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Valsartan, Hydrochlorothiazide Oral Tablet

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Oct.01.2021

Valsartan, Hydrochlorothiazide Oral tablet

What is this medicine?

VALSARTAN; HYDROCHLOROTHIAZIDE (val SAR tan; hye droe klor oh THYE a zide) is a combination of an angiotensin II receptor blocker and a diuretic. It treats high blood pressure.

This medicine may be used for other purposes; ask your health care provider or pharmacist if you have questions.

How should I use this medicine?

Take this medicine by mouth. Take it as directed on the prescription label at the same time every day. You can take it with or without food. If it upsets your stomach, take it with food. Keep taking it unless your health care provider tells you to stop.

Talk to your health care provider about the use of this medicine in children. Special care may be needed.

Overdosage: If you think you have taken too much of this medicine contact a poison control center or emergency room at once. NOTE: This medicine is only for you. Do not share this medicine with others.

What side effects may I notice from receiving this medicine?

Side effects that you should report to your doctor or health care professional as soon as possible:

  • allergic reactions (skin rash, itching or hives; swelling of the face, lips, or tongue)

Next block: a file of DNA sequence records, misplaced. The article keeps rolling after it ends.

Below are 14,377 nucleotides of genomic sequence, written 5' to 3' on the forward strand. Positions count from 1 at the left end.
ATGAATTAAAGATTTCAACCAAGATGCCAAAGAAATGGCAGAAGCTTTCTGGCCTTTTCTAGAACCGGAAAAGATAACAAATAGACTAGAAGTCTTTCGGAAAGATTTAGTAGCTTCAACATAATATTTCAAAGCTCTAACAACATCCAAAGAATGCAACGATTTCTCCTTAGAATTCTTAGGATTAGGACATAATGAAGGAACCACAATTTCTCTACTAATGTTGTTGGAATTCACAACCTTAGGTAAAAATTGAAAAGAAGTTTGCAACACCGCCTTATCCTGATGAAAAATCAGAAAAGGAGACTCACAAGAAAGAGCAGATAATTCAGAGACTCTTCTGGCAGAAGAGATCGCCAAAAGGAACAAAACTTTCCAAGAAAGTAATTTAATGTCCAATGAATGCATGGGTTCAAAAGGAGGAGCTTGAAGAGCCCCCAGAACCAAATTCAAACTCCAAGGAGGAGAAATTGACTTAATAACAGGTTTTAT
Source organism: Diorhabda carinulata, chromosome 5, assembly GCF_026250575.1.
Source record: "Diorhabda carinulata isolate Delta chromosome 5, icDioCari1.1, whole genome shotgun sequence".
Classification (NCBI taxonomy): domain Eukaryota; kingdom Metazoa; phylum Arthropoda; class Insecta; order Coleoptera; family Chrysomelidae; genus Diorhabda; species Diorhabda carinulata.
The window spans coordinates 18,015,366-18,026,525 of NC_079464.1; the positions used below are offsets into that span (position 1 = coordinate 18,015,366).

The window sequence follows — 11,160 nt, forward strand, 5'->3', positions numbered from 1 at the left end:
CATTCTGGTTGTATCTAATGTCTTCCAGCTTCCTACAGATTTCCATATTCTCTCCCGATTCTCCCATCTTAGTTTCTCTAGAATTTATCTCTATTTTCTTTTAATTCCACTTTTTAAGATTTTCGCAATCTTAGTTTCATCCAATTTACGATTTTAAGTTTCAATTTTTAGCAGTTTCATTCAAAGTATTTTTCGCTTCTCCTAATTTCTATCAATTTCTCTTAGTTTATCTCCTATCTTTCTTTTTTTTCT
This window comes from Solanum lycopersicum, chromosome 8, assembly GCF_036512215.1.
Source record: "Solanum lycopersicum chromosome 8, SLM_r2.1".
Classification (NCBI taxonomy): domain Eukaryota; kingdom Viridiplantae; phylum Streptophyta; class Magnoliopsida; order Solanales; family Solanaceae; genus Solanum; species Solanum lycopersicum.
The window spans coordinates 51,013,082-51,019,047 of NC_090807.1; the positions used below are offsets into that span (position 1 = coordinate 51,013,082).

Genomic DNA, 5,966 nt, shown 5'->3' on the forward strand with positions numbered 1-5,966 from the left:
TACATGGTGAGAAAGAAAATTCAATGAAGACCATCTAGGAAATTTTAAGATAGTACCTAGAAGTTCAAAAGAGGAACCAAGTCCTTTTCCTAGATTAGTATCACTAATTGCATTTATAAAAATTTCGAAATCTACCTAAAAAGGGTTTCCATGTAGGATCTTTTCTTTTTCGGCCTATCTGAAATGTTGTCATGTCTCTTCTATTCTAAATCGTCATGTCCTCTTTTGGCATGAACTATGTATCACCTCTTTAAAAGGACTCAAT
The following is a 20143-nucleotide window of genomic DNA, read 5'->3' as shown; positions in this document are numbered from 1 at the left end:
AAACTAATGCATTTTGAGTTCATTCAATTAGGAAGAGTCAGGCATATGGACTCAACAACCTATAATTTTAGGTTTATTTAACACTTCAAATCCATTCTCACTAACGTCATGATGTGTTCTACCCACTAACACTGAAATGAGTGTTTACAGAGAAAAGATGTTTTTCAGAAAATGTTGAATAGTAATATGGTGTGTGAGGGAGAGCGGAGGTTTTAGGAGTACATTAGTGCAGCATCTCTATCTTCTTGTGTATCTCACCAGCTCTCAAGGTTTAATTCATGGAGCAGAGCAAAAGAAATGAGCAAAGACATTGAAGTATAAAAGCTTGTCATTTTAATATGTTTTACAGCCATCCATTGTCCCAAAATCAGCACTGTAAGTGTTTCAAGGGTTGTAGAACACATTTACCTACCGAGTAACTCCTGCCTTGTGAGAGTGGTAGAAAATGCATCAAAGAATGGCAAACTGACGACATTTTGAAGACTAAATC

• breathing problems
  • gout (severe pain, redness, or swelling in joints like the big toe)
  • high blood sugar (increased hunger, thirst or urination; unusually weak or tired; blurry vision)
  • kidney injury (trouble passing urine or change in the amount of urine)
  • low blood pressure (dizziness; feeling faint or lightheaded, falls; unusually weak or tired)

Side effects that usually do not require medical attention (report to your doctor or health care professional if they continue or are bothersome):

  • change in sex drive or performance
  • cough
  • headache
  • nausea, stomach upset
This list may not describe all possible side effects. Call your doctor for medical advice about side effects. You may report side effects to FDA at 1-800-FDA-1088.

Where should I keep my medicine?

Keep out of the reach of children and pets.

Store at room temperature between 20 and 25 degrees C (68 and 77 degrees F). Protect from moisture. Keep the container tightly closed. Get rid of any unused medicine after the expiration date.

To get rid of medicines that are no longer needed or have expired:

  • Take the medicine to a medicine take-back program. Check with your pharmacy or law enforcement to find a location.
  • If you cannot return the medicine, check the label or package insert to see if the medicine should be thrown out in the garbage or flushed down the toilet. If you are not sure, ask your health care provider. If it is safe to put in the trash, empty the medicine out of the container. Mix the medicine with cat litter, dirt, coffee grounds, or other unwanted substance. Seal the mixture in a bag or container. Put it in the trash.
NOTE: This sheet is a summary. It may not cover all possible information. If you have questions about this medicine, talk to your doctor, pharmacist, or health care provider.

What should I tell my health care provider before I take this medicine?

They need to know if you have any of these conditions:

  • diabetes
  • gout
  • heart failure